(c) T7 RNA polymerase is used to synthesize large amounts of amplified RNA (aRNA) from this cDNA. The incorporation of a modified T7 polymerase promoter sequence into our primer, as compared to the altered promoter sequence utilized by Eberwine et al., PNAS 89: 3010-3014, 1992, greatly increases the yield of aRNA;
(d) The aRNA is tailed with poly(A) using a poly(A) polymerase. This modification generates much longer first-strand cDNA in the next step as compared to the original protocol;
(e) After denaturation and elimination of the aRNA, a T7-RNA polymerase promoter-oligo (dT) primer is annealed to this newly synthesized poly(A) sequence, and reverse transcriptase is used to synthesize first-strand cDNA. Second-strand cDNA and the complementary strand of the polymerase promoter are synthesized as in (b); and
(f) T7 RNA polymerase is then used to generate aRNA from this cDNA template.
Another embodiment involves the incorporation of additional sequences during certain synthesis steps. These sequences allow, for example, for the PCR amplification of the amplified RNA, for direct second-round amplification without synthesizing a full second strand cDNA, etc. This embodiment is diagramed in FIG. 2:
(a) This is step (a) of FIG. 1, except that the primer for first strand cDNA synthesis also includes a promoter site for a different RNA polymerase (shown with SP6; T3 RNA polymerase site is also possible) between the poly(T) and the T7 sequences;
(b) This is step (b) of FIG. 1;
(c) This is step (c) of FIG. 1, except that the aRNA now has an RNA polymerase site at its 5′ end;
(d) This is step (d) of FIG. 1;
(e) This is step (e) of FIG. 1, except that the oligonucleotide used for priming first strand cDNA synthesis also has an additional sequence at its 5′ end suitable for use as a priming site during polymerase chain reaction (PCR). Note also that the SP6 or T3 RNA polymerase site has been copied into first strand cDNA. Because this first strand cDNA has unique sequences at both its 5′ and 3′ ends, it can now be used directly in a PCR reaction for total amplification of all sequences, as an alternative to performing another round of aRNA synthesis;
(f) The first strand cDNA can be used directly for aRNA synthesis by annealing an oligonucleotide incorporating the complementary portion of the SP6 or preferably, the T3 RNA polymerase site. Or, the first strand cDNA can be converted into double-stranded cDNA through second strand synthesis, with aRNA synthesis then following.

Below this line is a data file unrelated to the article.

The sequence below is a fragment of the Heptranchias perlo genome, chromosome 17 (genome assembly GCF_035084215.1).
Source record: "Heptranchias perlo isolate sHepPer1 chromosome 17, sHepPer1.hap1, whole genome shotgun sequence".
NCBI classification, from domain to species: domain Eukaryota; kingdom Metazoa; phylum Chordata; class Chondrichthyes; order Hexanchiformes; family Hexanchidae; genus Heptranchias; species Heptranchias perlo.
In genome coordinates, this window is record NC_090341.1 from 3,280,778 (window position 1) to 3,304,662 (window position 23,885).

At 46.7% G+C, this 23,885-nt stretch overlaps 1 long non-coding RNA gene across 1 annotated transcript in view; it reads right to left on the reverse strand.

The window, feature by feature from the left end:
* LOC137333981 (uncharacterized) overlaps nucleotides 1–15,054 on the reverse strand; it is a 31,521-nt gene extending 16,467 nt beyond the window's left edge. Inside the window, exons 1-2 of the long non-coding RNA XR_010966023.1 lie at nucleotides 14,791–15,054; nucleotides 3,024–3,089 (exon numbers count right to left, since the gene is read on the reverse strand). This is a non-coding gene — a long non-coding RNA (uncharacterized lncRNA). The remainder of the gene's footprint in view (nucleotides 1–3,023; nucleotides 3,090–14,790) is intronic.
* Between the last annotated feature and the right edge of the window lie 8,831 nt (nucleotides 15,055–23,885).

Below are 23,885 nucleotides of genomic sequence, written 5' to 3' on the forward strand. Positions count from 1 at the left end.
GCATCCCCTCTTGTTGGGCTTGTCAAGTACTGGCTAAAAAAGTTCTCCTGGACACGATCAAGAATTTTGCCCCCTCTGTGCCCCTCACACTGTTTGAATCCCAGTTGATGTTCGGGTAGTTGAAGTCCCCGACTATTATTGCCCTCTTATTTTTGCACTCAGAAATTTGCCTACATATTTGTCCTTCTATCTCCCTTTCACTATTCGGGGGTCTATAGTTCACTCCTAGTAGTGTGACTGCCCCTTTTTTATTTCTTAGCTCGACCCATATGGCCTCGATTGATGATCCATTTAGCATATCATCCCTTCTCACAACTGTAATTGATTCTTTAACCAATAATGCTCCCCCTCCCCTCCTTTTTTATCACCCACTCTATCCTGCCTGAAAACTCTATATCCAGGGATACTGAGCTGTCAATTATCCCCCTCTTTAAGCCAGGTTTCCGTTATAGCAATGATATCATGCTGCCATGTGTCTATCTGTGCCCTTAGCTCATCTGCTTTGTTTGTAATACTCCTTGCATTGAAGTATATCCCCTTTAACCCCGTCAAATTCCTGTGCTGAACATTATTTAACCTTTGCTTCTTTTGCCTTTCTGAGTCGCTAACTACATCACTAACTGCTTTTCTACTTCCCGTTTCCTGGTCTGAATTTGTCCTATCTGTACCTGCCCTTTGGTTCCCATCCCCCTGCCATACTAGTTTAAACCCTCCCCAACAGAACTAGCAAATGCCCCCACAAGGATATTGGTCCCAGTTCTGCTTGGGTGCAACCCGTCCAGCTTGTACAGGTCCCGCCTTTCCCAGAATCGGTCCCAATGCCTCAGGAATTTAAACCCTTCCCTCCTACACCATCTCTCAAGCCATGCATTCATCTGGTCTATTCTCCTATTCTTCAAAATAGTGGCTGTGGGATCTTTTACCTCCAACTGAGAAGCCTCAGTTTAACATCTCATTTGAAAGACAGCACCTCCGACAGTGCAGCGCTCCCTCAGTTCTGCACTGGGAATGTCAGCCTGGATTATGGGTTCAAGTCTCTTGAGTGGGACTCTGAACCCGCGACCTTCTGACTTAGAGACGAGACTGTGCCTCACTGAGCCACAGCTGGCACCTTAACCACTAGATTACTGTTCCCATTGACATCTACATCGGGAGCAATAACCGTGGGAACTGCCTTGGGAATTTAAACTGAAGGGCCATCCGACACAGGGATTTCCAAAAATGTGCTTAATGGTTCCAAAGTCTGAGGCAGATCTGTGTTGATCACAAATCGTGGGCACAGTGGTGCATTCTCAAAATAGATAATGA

Improved Linear Amplification Protocol
Primer Sequence: (b-dT-T7(6)): 5′ biotin-AAAT-T7 promoter (SEQ ID NO:1)-CCACA-(T)21 3′
1. First Round Reactions
(a) Reverse Transcription
add primer to 10-100×molar excess; e.g., for 100 ng total RNA, use 1 ng b-dT-T7(6) primer for 1 ng total RNA, use 100 pg primer.
11 μltotal RNA
1 μl b-dT-TO7(6) primer
heat 70 C., 5 min
chill on ice
add on ice:
4 μl 5×1st strand buffer (250 mM Tris-HCl (pH 8.3), 375 mM KCl, 15 mM MgCl2, New England Biolabs)
2 μl 0.1 M DTT
1 μl 10 mM (each) dNTP stock
1 μsuperscript II (200 U; Gibco-BRL)
incubate room temperature, 10 min; then 42 C., 50 min
chill on ice
(For Single-cell Reactions)
10 pg primer
11 μl water containing 0.5% Igepal-630 non-ionic detergent (Sigma)
4 μl 5×1st strand buffer (Gibco-BRL)
collect cell into mixture
heat 70 C., 1 min
chill on ice
add remaining reagents and proceed as described
(b) 2nd Strand Synthesis
add to first strand reaction:
57 μl ddH20
20 μl 5×2nd Strand Buffer (100 mM Tris-HCl (pH 6.9), 450 mM KCl, 23 mM MgCl2, 0.75 mM beta-NAD+, 50 mM (NH4)2SO4, Gibco-BRL)
1.5 μl 10 mM (each) dNTP stock
1 μl E. coli DNA Polymerase I holoenzyme (10 U/μl; New England Biolabs)
0.5 μl RNAase H (2.2 U/μl; Gibco-BRL)
incubate 16 C., 4 hr
phenol extract and precipitate
resuspend first round cDNA in 15 μl 10 mM 10 mM Tris-HCl (pH 7.4)
wet 0.025 μm pore Millipore nitrocellulose filter on 50 mls of 10 mM Tris-HCl (pH 7.4)
Pipet cDNA onto Filter
dialyze two hours at room temperature
collect dialyzed cDNA; “wash” filter with 10 μl ddH2O to retrieve remaining cDNA.
(c) Transcription Reaction
15 μl cDNA
2.5 μl 10×Transcription buffer (400 mM Tris-HCl (pH 7.9), 60 mM MgCl2, 100 mM NaCl, 20 mM Spermidine)
2.5 μl 0.1 M DTT
2 μl 25 mM (each) NTP stock
0.5 μl RNAsin (Promega)
add T7 RNA polymerase (to 15 U/μl final)
add ddH20 to 25 μl final
incubate 40 C., 4-6 hr
(d) Tailing Reaction
add directly to transcription reaction: